If you are a Windows 11 user and have encountered the dreaded “IRQL_NOT_LESS_OR_EQUAL” error, don’t panic! This article aims to provide you with a comprehensive understanding of this issue and guide you through the steps to diagnose, troubleshoot, and prevent it from happening in the future. We’ll explore the potential causes behind this error, its implications, and user-friendly solutions to get your system back on track.
What is the IRQL_NOT_LESS_OR_EQUAL Error?
The “IRQL_NOT_LESS_OR_EQUAL” error is a Blue Screen of Death (BSOD) error that can occur on Windows 11, and it’s known to disrupt your computing experience. When this error strikes, your system will halt, and a blue screen will be displayed, stating: “Your PC ran into a problem and needs to restart. We’re just collecting some error info, and then we’ll restart for you.”
Causes of the IRQL_NOT_LESS_OR_EQUAL Error
- Faulty Device Drivers: One of the most common triggers for the “IRQL_NOT_LESS_OR_EQUAL” error is outdated or malfunctioning device drivers. Drivers are software components that facilitate communication between hardware devices and the operating system. If a driver is incompatible or corrupt, it can lead to memory conflicts, resulting in the BSOD error.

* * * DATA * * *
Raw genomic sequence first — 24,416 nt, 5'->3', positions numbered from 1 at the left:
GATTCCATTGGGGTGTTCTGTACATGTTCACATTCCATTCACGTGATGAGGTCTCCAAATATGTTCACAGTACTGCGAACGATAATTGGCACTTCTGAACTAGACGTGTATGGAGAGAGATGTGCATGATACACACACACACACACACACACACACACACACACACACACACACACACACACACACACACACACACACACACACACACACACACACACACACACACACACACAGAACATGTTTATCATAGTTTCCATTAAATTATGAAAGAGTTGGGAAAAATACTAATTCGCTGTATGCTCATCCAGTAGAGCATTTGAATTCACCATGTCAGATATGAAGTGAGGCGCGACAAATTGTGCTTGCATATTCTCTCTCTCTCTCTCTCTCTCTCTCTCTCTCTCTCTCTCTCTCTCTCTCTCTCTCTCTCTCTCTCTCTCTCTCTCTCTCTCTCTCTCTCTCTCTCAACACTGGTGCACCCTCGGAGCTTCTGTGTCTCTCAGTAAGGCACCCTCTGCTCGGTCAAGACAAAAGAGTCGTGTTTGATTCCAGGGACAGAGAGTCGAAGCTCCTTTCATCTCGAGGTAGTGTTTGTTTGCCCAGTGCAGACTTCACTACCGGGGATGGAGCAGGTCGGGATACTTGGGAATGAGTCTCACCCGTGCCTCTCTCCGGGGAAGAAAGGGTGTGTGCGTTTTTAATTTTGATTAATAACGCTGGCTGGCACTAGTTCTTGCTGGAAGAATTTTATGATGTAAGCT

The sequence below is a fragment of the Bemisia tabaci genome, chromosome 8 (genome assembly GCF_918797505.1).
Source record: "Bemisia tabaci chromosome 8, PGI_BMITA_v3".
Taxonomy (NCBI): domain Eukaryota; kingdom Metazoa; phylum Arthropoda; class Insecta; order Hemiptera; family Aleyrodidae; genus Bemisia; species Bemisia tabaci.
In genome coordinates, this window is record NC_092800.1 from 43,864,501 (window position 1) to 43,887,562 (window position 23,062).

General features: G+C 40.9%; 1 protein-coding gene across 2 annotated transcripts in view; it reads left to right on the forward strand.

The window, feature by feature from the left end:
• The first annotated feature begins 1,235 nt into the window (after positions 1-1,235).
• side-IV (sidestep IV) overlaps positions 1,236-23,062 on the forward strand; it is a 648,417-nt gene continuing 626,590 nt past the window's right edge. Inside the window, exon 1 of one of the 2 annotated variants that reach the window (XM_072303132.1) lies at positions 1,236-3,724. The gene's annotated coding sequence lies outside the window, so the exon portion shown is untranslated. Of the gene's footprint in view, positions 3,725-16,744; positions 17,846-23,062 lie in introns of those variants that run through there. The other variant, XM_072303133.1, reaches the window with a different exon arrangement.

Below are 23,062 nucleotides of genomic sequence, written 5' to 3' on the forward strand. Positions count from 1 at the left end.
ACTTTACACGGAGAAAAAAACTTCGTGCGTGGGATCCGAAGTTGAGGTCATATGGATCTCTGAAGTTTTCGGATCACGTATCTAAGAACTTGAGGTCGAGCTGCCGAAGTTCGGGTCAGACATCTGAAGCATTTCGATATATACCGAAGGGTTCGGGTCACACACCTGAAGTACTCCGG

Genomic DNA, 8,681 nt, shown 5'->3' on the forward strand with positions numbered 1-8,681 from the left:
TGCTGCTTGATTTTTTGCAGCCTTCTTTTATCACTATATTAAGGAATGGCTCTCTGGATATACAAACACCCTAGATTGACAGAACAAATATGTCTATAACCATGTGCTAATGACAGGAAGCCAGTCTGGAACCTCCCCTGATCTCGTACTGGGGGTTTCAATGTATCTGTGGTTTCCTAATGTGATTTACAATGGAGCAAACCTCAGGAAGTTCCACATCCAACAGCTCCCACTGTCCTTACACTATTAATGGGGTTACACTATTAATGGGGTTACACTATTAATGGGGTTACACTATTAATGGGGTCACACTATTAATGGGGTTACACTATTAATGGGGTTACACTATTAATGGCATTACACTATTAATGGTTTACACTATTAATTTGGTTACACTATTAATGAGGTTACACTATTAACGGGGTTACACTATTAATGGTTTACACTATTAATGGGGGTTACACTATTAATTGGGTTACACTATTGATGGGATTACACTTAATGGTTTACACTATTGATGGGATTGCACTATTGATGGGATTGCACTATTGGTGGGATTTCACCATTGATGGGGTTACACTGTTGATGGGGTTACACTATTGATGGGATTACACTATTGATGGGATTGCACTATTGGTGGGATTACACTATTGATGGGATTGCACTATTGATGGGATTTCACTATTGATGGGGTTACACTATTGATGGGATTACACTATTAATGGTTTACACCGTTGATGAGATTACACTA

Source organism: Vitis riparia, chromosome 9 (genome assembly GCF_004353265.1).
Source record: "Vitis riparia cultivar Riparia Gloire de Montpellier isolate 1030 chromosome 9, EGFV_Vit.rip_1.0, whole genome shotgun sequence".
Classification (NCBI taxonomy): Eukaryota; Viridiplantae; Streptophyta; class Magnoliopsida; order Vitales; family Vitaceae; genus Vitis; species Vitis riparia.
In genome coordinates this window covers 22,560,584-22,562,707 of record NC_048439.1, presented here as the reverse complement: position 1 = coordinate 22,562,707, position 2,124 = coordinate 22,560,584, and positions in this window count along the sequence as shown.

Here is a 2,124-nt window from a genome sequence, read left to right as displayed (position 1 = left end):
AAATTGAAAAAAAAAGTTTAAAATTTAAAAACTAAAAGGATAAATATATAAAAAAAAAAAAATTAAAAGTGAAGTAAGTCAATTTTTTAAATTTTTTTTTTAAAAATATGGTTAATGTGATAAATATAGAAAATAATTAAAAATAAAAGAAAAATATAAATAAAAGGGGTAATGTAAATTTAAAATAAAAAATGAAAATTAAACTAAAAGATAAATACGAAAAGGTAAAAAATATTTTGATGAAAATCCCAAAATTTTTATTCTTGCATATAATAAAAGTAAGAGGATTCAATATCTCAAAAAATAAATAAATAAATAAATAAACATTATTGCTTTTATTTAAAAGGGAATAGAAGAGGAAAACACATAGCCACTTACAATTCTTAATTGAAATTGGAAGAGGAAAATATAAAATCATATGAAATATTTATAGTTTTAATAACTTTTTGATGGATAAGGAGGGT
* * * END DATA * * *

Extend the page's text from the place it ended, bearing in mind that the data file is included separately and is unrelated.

- Memory Issues: Problems with your computer’s memory modules can also cause this error. Malfunctioning RAM (Random Access Memory) or incorrect memory configurations may lead to conflicts and trigger the IRQL_NOT_LESS_OR_EQUAL error.
- Hardware Incompatibility: Some hardware components may not be fully compatible with Windows 11, and attempting to use them can lead to conflicts, causing the dreaded error.
- Overclocking: Overclocking your CPU or GPU can boost performance, but it may also destabilize your system. The increased clock rates may lead to memory or timing issues, resulting in the BSOD error.
- Malware or Viruses: Infections from malicious software can cause system instability, leading to various errors, including IRQL_NOT_LESS_OR_EQUAL.
- Windows Updates and Patches: While rare, certain Windows updates or patches can sometimes introduce new bugs, leading to the occurrence of this error.
How to fix the IRQL_NOT_LESS_OR_EQUAL Error
Update Device Drivers:
Keeping your device drivers up-to-date is crucial for system stability. Visit the manufacturer’s website for each hardware component and download the latest drivers compatible with Windows 11. Alternatively, you can use Windows Update to check for driver updates automatically.
- Right-click on the “Start” button and select “Device Manager.”
- Locate the device, right-click, and choose “Update driver.”
- Select “Search automatically for drivers” to update automatically.
- Choose “Browse my computer for drivers” and provide the path to the latest driver if not found automatically.
- Click “Next” and let Windows install the updated driver.
- Restart the computer if required.
- Verify the update in Device Manager by checking the driver details.
- Repeat for other devices if needed.
Test and Replace Memory Modules: